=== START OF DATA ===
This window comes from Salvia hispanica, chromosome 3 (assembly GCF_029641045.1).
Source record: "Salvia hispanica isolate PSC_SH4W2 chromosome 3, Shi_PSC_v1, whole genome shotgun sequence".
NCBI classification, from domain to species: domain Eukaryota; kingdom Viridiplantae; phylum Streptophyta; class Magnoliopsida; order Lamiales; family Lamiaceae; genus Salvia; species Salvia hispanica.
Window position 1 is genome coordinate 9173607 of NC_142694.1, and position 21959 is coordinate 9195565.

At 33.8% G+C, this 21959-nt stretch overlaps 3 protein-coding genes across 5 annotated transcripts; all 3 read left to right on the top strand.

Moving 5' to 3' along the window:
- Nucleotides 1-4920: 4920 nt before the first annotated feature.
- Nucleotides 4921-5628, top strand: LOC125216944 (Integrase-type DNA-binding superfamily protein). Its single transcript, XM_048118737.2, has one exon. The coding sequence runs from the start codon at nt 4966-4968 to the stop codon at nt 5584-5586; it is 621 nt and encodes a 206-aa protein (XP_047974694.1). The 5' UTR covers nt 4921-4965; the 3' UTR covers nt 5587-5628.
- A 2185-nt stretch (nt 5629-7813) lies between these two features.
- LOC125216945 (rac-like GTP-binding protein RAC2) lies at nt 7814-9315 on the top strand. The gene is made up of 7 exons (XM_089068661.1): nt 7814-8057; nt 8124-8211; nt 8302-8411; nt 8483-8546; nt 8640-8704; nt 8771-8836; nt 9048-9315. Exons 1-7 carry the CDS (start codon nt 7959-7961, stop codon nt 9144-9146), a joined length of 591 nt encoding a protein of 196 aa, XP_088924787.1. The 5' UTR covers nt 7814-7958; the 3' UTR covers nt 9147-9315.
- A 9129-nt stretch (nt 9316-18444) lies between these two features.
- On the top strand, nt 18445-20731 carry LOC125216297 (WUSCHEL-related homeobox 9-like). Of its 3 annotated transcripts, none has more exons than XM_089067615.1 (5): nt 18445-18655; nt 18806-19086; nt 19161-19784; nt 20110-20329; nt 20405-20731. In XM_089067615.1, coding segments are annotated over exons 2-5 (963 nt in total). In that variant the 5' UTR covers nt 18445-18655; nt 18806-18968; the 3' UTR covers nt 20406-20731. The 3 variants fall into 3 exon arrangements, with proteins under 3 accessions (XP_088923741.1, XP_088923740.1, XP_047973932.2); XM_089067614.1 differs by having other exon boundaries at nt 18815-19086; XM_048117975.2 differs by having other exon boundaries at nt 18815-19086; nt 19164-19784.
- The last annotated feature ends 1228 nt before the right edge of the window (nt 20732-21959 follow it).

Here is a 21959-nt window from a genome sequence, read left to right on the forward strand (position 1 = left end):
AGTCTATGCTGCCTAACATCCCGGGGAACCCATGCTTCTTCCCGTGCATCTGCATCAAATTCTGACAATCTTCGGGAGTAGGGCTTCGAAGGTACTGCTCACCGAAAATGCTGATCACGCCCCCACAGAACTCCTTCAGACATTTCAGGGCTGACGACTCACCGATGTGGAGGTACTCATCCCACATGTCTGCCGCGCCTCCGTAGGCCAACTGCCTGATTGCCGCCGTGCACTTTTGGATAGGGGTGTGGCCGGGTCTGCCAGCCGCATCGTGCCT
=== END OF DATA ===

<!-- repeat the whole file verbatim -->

This window comes from Salvia hispanica, chromosome 3 (assembly GCF_029641045.1).
Source record: "Salvia hispanica isolate PSC_SH4W2 chromosome 3, Shi_PSC_v1, whole genome shotgun sequence".
NCBI classification, from domain to species: domain Eukaryota; kingdom Viridiplantae; phylum Streptophyta; class Magnoliopsida; order Lamiales; family Lamiaceae; genus Salvia; species Salvia hispanica.
Window position 1 is genome coordinate 9173607 of NC_142694.1, and position 21959 is coordinate 9195565.

At 33.8% G+C, this 21959-nt stretch overlaps 3 protein-coding genes across 5 annotated transcripts; all 3 read left to right on the top strand.

Moving 5' to 3' along the window:
- Nucleotides 1-4920: 4920 nt before the first annotated feature.
- Nucleotides 4921-5628, top strand: LOC125216944 (Integrase-type DNA-binding superfamily protein). Its single transcript, XM_048118737.2, has one exon. The coding sequence runs from the start codon at nt 4966-4968 to the stop codon at nt 5584-5586; it is 621 nt and encodes a 206-aa protein (XP_047974694.1). The 5' UTR covers nt 4921-4965; the 3' UTR covers nt 5587-5628.
- A 2185-nt stretch (nt 5629-7813) lies between these two features.
- LOC125216945 (rac-like GTP-binding protein RAC2) lies at nt 7814-9315 on the top strand. The gene is made up of 7 exons (XM_089068661.1): nt 7814-8057; nt 8124-8211; nt 8302-8411; nt 8483-8546; nt 8640-8704; nt 8771-8836; nt 9048-9315. Exons 1-7 carry the CDS (start codon nt 7959-7961, stop codon nt 9144-9146), a joined length of 591 nt encoding a protein of 196 aa, XP_088924787.1. The 5' UTR covers nt 7814-7958; the 3' UTR covers nt 9147-9315.
- A 9129-nt stretch (nt 9316-18444) lies between these two features.
- On the top strand, nt 18445-20731 carry LOC125216297 (WUSCHEL-related homeobox 9-like). Of its 3 annotated transcripts, none has more exons than XM_089067615.1 (5): nt 18445-18655; nt 18806-19086; nt 19161-19784; nt 20110-20329; nt 20405-20731. In XM_089067615.1, coding segments are annotated over exons 2-5 (963 nt in total). In that variant the 5' UTR covers nt 18445-18655; nt 18806-18968; the 3' UTR covers nt 20406-20731. The 3 variants fall into 3 exon arrangements, with proteins under 3 accessions (XP_088923741.1, XP_088923740.1, XP_047973932.2); XM_089067614.1 differs by having other exon boundaries at nt 18815-19086; XM_048117975.2 differs by having other exon boundaries at nt 18815-19086; nt 19164-19784.
- The last annotated feature ends 1228 nt before the right edge of the window (nt 20732-21959 follow it).

Here is a 21959-nt window from a genome sequence, read left to right on the forward strand (position 1 = left end):
AGTCTATGCTGCCTAACATCCCGGGGAACCCATGCTTCTTCCCGTGCATCTGCATCAAATTCTGACAATCTTCGGGAGTAGGGCTTCGAAGGTACTGCTCACCGAAAATGCTGATCACGCCCCCACAGAACTCCTTCAGACATTTCAGGGCTGACGACTCACCGATGTGGAGGTACTCATCCCACATGTCTGCCGCGCCTCCGTAGGCCAACTGCCTGATTGCCGCCGTGCACTTTTGGATAGGGGTGTGGCCGGGTCTGCCAGCCGCATCGTGCCT